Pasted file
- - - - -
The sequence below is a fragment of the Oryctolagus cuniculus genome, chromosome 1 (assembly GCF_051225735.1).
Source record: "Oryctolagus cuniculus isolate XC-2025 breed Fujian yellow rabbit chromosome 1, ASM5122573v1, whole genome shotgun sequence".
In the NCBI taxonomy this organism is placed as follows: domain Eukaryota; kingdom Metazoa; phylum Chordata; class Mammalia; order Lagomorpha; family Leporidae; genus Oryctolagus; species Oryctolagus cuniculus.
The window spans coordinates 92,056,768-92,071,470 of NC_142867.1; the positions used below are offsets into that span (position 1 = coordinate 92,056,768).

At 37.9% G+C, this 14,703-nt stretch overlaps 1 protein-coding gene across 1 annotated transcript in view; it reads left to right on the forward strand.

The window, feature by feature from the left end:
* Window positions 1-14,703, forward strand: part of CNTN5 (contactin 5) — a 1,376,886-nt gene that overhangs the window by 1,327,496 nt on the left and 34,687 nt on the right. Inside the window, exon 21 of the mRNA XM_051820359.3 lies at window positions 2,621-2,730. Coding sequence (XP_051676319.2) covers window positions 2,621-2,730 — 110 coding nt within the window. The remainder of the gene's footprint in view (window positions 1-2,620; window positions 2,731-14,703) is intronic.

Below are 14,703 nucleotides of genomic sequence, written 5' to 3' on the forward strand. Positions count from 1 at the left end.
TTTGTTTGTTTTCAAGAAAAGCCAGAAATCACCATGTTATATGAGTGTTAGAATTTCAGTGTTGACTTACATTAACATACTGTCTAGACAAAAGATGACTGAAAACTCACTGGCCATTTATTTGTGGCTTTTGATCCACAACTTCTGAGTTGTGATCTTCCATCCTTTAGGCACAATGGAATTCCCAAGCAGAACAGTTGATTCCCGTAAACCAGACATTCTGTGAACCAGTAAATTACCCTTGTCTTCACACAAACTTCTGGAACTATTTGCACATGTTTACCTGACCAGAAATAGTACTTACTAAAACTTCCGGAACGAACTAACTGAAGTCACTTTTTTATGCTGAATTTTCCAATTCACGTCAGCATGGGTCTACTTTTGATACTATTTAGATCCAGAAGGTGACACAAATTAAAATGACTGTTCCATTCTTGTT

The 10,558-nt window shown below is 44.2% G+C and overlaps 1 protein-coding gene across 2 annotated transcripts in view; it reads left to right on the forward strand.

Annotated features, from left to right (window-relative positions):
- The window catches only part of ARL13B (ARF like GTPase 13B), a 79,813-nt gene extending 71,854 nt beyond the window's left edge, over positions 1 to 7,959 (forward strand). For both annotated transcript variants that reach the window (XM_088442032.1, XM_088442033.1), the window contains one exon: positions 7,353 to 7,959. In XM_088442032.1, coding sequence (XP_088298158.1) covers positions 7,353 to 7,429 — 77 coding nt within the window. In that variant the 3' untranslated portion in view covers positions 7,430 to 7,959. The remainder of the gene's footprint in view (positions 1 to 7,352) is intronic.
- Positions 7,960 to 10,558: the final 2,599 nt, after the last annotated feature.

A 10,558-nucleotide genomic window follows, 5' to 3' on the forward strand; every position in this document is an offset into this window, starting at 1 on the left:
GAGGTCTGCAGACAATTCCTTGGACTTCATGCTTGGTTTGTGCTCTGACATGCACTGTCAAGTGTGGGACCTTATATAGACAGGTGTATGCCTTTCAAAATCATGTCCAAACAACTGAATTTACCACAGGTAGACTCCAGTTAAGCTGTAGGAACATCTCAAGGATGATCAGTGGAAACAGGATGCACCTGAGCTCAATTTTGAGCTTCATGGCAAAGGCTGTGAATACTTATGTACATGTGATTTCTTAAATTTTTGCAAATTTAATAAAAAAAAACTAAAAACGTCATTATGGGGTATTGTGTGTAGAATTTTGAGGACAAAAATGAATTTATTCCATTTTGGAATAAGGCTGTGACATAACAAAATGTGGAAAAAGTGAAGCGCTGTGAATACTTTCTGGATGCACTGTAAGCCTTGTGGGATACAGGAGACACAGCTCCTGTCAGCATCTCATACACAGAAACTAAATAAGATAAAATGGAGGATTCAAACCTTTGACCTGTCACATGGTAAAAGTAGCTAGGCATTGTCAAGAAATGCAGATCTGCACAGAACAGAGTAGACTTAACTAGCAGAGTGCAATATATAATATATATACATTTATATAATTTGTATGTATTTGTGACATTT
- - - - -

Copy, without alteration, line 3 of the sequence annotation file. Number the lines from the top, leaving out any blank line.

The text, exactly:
In the NCBI taxonomy this organism is placed as follows: domain Eukaryota; kingdom Metazoa; phylum Chordata; class Mammalia; order Lagomorpha; family Leporidae; genus Oryctolagus; species Oryctolagus cuniculus.